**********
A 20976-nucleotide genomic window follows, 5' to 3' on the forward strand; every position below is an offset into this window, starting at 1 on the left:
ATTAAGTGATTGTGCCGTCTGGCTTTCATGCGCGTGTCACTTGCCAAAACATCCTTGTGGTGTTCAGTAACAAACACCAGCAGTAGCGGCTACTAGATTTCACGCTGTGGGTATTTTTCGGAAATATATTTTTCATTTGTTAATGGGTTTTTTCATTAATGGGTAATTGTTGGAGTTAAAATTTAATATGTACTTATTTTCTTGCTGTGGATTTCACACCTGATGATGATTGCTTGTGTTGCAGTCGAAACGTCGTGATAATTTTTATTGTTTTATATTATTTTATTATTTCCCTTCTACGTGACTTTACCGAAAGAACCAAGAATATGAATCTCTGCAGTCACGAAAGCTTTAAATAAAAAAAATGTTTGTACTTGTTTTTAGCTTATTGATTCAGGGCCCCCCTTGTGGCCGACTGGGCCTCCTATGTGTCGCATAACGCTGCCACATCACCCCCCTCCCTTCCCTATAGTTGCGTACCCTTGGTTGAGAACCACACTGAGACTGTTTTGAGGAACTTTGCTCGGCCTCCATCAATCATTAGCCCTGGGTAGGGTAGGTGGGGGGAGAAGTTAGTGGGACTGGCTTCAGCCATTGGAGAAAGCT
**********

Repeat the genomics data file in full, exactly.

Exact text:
A 20976-nucleotide genomic window follows, 5' to 3' on the forward strand; every position below is an offset into this window, starting at 1 on the left:
ATTAAGTGATTGTGCCGTCTGGCTTTCATGCGCGTGTCACTTGCCAAAACATCCTTGTGGTGTTCAGTAACAAACACCAGCAGTAGCGGCTACTAGATTTCACGCTGTGGGTATTTTTCGGAAATATATTTTTCATTTGTTAATGGGTTTTTTCATTAATGGGTAATTGTTGGAGTTAAAATTTAATATGTACTTATTTTCTTGCTGTGGATTTCACACCTGATGATGATTGCTTGTGTTGCAGTCGAAACGTCGTGATAATTTTTATTGTTTTATATTATTTTATTATTTCCCTTCTACGTGACTTTACCGAAAGAACCAAGAATATGAATCTCTGCAGTCACGAAAGCTTTAAATAAAAAAAATGTTTGTACTTGTTTTTAGCTTATTGATTCAGGGCCCCCCTTGTGGCCGACTGGGCCTCCTATGTGTCGCATAACGCTGCCACATCACCCCCCTCCCTTCCCTATAGTTGCGTACCCTTGGTTGAGAACCACACTGAGACTGTTTTGAGGAACTTTGCTCGGCCTCCATCAATCATTAGCCCTGGGTAGGGTAGGTGGGGGGAGAAGTTAGTGGGACTGGCTTCAGCCATTGGAGAAAGCT